Getting Venture Capital

So I started about 6 months ago looking into venture capital. There were a couple reasons for it…but the primary reason was I knew HireAHelper would need more time and money than I have. I’ve been torn on what to do about it for a while…

Seth says:

A lot of organizations decide to skip the rice and beans and studio apartment step. They decide to “go big or stay home.” More often than not, they end up going home.

That’s a bit scary. It’s not that I base everything I do on what Godin says, however I do try to run everything through a Godin filter. What would Godin do? (WWGD?). I’m in a predicament if I keep going on this company part time, while trying to balance a new wife, do 40 hours programming and project managing at LewisTech (my current job)…and then spend what I have left on HireAHelper. I have a feeling that if this keeps going, it will be another year before I finally launch.

So my thoughts and conclusions are this: While I may be skipping the “Rice and Beans” Godin refers too, I can’t afford to keep letting competitors with inferior products pollute the market before I even get mine out.

Sorry Seth. On this one I’m going to have to go with Kiyosaki’s advice. I’m taking the money and going live.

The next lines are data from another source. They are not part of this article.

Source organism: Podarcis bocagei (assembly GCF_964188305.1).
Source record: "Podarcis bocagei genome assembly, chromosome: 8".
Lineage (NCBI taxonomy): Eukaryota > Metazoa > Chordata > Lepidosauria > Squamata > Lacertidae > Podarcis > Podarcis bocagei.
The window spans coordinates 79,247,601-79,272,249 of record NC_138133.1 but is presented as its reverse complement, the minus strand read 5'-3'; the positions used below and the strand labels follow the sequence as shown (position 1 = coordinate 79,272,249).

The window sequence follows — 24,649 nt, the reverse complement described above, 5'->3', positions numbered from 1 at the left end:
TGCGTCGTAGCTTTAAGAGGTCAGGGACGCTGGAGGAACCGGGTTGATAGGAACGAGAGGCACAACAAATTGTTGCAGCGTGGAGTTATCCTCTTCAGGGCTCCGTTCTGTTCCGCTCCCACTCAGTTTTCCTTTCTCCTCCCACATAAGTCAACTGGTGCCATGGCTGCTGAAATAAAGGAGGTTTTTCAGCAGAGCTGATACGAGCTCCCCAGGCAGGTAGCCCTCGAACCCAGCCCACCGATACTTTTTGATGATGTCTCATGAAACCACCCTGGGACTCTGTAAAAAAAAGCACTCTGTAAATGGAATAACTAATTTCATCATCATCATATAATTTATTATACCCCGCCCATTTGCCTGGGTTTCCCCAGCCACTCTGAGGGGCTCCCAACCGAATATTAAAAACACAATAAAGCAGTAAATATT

4 thoughts on “Getting Venture Capital

  1. Being part of a startup AND being the only programmer – I feel your pain. My only suggestion is to only take what you need. I’ve done this once before and let me say that the rabbit hole gets deep REAL quick!!

    Think of it like that scene in Spaceballs where they’re carrying all that luggage through the desert. You definitely don’t need that 75lb. hair dryer!

    Good luck!

  2. I agree with Bradford. It took me a few years to straddle fulltime, and my business today is free and clear or debt. We had chances to get lines of credit, but staying small makes our team more aware. We get the most out of our money, and in turn try to do the same for our clients. They like that.

  3. There is a point when you have to take the leap. But first, make sure you have a solid foundation from which your jumping.

    Just set some short term mile stones by which you will judge your success. Be true to yourself at everyone of those points. There is nothing worse than to keep diluting yourself into a financial mess.

    GOOD LUCK!!!

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